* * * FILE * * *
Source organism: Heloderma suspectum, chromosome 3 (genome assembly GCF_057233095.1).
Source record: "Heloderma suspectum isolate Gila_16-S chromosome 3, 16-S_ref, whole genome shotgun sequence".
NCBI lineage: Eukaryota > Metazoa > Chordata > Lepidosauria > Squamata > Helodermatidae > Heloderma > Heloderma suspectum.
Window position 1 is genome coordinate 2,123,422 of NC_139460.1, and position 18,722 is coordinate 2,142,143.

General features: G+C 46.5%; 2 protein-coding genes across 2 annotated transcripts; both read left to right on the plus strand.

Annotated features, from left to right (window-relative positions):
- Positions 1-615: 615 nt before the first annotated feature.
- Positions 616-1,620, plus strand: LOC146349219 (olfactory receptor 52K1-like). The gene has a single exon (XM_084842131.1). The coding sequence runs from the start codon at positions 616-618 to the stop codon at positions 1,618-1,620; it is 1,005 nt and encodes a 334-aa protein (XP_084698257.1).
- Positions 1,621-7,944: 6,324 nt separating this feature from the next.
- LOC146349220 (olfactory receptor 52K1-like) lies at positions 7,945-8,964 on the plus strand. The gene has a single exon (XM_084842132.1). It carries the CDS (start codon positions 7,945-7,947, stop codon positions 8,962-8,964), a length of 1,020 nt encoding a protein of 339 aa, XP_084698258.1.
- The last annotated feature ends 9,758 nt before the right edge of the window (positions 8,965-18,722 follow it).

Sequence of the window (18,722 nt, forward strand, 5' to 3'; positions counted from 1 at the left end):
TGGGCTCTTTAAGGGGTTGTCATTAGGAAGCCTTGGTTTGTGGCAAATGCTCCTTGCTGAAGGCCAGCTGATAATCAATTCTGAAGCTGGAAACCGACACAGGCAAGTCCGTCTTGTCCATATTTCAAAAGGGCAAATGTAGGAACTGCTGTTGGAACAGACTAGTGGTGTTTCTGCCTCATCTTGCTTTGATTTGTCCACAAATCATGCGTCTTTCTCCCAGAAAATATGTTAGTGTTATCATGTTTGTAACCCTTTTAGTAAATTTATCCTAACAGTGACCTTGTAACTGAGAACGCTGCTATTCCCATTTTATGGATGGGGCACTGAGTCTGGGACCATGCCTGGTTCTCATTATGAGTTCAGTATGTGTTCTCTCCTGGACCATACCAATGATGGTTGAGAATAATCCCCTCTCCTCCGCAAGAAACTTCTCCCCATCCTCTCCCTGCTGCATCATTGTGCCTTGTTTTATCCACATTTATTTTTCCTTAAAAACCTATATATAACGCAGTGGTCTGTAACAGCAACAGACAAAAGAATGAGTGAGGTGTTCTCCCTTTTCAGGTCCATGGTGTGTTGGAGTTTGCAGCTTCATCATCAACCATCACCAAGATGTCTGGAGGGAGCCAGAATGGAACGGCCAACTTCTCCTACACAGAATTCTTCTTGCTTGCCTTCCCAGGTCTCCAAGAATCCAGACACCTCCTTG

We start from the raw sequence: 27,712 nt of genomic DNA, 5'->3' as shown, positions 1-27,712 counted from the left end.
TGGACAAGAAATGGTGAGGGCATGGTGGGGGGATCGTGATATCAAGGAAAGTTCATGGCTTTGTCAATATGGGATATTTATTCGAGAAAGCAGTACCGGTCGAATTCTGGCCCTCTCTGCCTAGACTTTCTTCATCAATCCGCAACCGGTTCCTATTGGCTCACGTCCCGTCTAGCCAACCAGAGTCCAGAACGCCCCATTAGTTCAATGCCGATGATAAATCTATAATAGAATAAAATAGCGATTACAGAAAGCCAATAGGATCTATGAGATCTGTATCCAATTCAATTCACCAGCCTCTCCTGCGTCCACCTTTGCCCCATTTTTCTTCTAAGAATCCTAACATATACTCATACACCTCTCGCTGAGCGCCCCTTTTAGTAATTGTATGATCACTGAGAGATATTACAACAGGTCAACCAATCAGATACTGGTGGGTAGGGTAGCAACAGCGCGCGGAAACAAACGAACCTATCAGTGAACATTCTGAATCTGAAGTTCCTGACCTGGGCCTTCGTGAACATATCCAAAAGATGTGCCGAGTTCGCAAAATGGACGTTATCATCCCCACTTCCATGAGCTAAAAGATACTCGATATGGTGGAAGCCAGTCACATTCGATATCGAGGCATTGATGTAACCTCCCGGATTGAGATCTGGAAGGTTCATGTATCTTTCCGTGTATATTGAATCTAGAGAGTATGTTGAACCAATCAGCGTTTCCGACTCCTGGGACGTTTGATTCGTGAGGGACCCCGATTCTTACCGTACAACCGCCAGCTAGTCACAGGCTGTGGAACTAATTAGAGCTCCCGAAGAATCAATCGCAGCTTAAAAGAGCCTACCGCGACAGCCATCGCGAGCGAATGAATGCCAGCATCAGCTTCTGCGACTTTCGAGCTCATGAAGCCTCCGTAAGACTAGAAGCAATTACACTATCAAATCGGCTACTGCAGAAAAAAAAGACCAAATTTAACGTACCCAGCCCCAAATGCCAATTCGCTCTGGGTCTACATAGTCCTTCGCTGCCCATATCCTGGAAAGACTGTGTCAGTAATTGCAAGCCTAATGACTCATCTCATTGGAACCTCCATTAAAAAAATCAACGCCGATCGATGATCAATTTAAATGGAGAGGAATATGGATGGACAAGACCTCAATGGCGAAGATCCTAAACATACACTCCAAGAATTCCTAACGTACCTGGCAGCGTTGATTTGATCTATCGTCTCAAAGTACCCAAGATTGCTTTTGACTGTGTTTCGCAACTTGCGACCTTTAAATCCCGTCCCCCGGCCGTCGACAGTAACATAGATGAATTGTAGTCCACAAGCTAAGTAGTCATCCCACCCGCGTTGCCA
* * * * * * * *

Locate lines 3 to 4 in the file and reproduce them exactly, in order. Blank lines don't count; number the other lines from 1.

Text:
NCBI lineage: Eukaryota > Metazoa > Chordata > Lepidosauria > Squamata > Helodermatidae > Heloderma > Heloderma suspectum.
Window position 1 is genome coordinate 2,123,422 of NC_139460.1, and position 18,722 is coordinate 2,142,143.